Cisco executives in a roundtable session with reporters have addressed the industry's memory component degradation issue in products developed between 2005 and 2010. Cisco's taking a $655 million charge to address remediation actions customers are taking to replace products that include the defective memory components.

Many of the affected Cisco products include switches, routers and modules that have outlived warranties and/or are in end-of-life, end-of-sale status. Cisco's policy for remediation includes fix-on-fail -- replacing a product once its memory degrades to the point of being inoperable -- and its usual technology migration plan for upgrades.

Respondents to a Cisco blog on the issue however, are concerned that they can't afford the fix-on-fail downtime, especially if their networking products are core or mission-critical to their business. Some are requesting proactive replacement parts form Cisco but the company is standing fast to the fix-on-failure policy.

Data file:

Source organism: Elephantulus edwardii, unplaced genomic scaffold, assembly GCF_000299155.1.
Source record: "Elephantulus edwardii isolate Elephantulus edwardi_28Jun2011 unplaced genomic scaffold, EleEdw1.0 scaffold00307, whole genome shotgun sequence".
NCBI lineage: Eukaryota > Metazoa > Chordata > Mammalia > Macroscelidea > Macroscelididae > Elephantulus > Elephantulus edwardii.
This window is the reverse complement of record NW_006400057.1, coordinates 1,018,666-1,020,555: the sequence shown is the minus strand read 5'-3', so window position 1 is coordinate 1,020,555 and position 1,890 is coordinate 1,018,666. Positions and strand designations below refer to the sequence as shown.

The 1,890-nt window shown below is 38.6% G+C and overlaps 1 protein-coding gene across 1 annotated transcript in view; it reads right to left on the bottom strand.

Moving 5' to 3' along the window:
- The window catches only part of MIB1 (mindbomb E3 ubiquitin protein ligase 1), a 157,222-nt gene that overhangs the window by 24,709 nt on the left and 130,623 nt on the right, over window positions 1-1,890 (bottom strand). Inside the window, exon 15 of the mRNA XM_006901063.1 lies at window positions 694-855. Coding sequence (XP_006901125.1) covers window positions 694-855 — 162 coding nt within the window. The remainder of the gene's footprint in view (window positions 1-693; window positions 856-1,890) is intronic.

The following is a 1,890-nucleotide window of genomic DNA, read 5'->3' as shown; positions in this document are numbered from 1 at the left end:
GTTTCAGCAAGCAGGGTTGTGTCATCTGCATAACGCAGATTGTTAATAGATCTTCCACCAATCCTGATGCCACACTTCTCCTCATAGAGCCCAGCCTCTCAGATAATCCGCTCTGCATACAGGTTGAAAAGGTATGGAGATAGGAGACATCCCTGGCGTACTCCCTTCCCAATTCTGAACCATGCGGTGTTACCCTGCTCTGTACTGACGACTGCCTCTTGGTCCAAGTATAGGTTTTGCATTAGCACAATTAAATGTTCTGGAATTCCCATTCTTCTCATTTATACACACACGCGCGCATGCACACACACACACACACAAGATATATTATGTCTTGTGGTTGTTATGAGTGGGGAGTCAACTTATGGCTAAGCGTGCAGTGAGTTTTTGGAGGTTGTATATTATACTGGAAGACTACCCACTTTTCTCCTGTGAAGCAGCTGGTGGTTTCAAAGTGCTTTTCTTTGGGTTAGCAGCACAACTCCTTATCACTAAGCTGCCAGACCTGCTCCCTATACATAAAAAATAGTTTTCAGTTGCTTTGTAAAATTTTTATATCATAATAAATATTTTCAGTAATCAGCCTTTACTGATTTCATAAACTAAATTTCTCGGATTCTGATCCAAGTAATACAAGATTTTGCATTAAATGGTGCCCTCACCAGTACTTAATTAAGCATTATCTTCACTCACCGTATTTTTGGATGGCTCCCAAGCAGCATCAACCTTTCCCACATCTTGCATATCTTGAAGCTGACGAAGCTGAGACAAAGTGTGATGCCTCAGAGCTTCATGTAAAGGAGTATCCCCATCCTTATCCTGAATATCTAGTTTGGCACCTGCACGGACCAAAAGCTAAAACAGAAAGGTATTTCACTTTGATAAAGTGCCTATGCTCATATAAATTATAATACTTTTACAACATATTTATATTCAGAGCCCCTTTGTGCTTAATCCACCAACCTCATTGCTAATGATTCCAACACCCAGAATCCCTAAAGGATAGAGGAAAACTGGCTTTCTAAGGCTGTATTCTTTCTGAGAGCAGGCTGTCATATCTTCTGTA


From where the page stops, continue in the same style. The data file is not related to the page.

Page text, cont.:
"We've done assessments with hundreds of customers," Cisco President Rob Lloyd said. "In real life, fix-on-fail is the method of choice for the majority of customers. We're the only company to say we will pay for that. Everybody else says buy new memory. It's a customer and Cisco partnership to deploy the right methodology. If someone wants to do it differently, that's why we took the ($655 million) charge. We're trying to deal with this transparently."

Lloyd characterized the charge as a "very aggressive assumption" of use cases to repair.

"It's a repair reserve," he said. "Once you knew that was there, we took the charge to handle all use cases."

Cisco first became aware of the defective memory in 2010, according to information on its website.

 Jim Duffy has been covering technology for over 27 years, 22 at Network World. He also writes The Cisco Connection blog and can be reached on Twitter @Jim_Duffy.